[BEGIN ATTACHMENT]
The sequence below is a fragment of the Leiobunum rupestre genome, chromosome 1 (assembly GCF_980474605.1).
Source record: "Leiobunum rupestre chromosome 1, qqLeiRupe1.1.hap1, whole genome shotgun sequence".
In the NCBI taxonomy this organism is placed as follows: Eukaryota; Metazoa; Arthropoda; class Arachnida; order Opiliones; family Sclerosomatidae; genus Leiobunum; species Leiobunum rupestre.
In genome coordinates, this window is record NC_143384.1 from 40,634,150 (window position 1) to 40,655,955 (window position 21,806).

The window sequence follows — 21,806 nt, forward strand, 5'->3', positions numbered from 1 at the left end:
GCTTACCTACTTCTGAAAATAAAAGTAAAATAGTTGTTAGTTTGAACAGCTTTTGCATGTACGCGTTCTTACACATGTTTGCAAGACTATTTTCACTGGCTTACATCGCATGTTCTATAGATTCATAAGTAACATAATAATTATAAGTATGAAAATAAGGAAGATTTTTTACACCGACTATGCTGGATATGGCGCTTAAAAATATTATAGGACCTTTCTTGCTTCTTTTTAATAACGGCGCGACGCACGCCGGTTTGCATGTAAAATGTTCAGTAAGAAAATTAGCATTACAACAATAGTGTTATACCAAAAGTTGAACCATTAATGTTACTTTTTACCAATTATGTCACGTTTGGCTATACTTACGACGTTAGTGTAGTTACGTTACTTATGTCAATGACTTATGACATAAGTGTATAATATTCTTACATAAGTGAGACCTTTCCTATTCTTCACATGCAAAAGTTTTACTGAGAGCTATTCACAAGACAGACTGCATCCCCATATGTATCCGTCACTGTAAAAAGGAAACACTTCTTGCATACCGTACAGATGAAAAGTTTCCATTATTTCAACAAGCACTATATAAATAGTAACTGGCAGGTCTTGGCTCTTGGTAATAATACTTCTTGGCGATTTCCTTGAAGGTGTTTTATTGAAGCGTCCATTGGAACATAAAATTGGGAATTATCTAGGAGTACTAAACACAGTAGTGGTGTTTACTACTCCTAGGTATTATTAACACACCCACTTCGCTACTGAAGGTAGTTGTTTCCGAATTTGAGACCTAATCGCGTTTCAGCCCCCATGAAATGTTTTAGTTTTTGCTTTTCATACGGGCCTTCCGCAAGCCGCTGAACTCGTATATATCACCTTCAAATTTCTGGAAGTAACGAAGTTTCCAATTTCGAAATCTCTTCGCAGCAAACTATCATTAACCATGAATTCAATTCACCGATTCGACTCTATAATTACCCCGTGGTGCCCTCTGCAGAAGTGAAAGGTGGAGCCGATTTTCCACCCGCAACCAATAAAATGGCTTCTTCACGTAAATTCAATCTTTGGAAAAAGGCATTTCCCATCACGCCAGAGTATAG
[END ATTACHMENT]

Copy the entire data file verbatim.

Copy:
The sequence below is a fragment of the Leiobunum rupestre genome, chromosome 1 (assembly GCF_980474605.1).
Source record: "Leiobunum rupestre chromosome 1, qqLeiRupe1.1.hap1, whole genome shotgun sequence".
In the NCBI taxonomy this organism is placed as follows: Eukaryota; Metazoa; Arthropoda; class Arachnida; order Opiliones; family Sclerosomatidae; genus Leiobunum; species Leiobunum rupestre.
In genome coordinates, this window is record NC_143384.1 from 40,634,150 (window position 1) to 40,655,955 (window position 21,806).

The window sequence follows — 21,806 nt, forward strand, 5'->3', positions numbered from 1 at the left end:
GCTTACCTACTTCTGAAAATAAAAGTAAAATAGTTGTTAGTTTGAACAGCTTTTGCATGTACGCGTTCTTACACATGTTTGCAAGACTATTTTCACTGGCTTACATCGCATGTTCTATAGATTCATAAGTAACATAATAATTATAAGTATGAAAATAAGGAAGATTTTTTACACCGACTATGCTGGATATGGCGCTTAAAAATATTATAGGACCTTTCTTGCTTCTTTTTAATAACGGCGCGACGCACGCCGGTTTGCATGTAAAATGTTCAGTAAGAAAATTAGCATTACAACAATAGTGTTATACCAAAAGTTGAACCATTAATGTTACTTTTTACCAATTATGTCACGTTTGGCTATACTTACGACGTTAGTGTAGTTACGTTACTTATGTCAATGACTTATGACATAAGTGTATAATATTCTTACATAAGTGAGACCTTTCCTATTCTTCACATGCAAAAGTTTTACTGAGAGCTATTCACAAGACAGACTGCATCCCCATATGTATCCGTCACTGTAAAAAGGAAACACTTCTTGCATACCGTACAGATGAAAAGTTTCCATTATTTCAACAAGCACTATATAAATAGTAACTGGCAGGTCTTGGCTCTTGGTAATAATACTTCTTGGCGATTTCCTTGAAGGTGTTTTATTGAAGCGTCCATTGGAACATAAAATTGGGAATTATCTAGGAGTACTAAACACAGTAGTGGTGTTTACTACTCCTAGGTATTATTAACACACCCACTTCGCTACTGAAGGTAGTTGTTTCCGAATTTGAGACCTAATCGCGTTTCAGCCCCCATGAAATGTTTTAGTTTTTGCTTTTCATACGGGCCTTCCGCAAGCCGCTGAACTCGTATATATCACCTTCAAATTTCTGGAAGTAACGAAGTTTCCAATTTCGAAATCTCTTCGCAGCAAACTATCATTAACCATGAATTCAATTCACCGATTCGACTCTATAATTACCCCGTGGTGCCCTCTGCAGAAGTGAAAGGTGGAGCCGATTTTCCACCCGCAACCAATAAAATGGCTTCTTCACGTAAATTCAATCTTTGGAAAAAGGCATTTCCCATCACGCCAGAGTATAG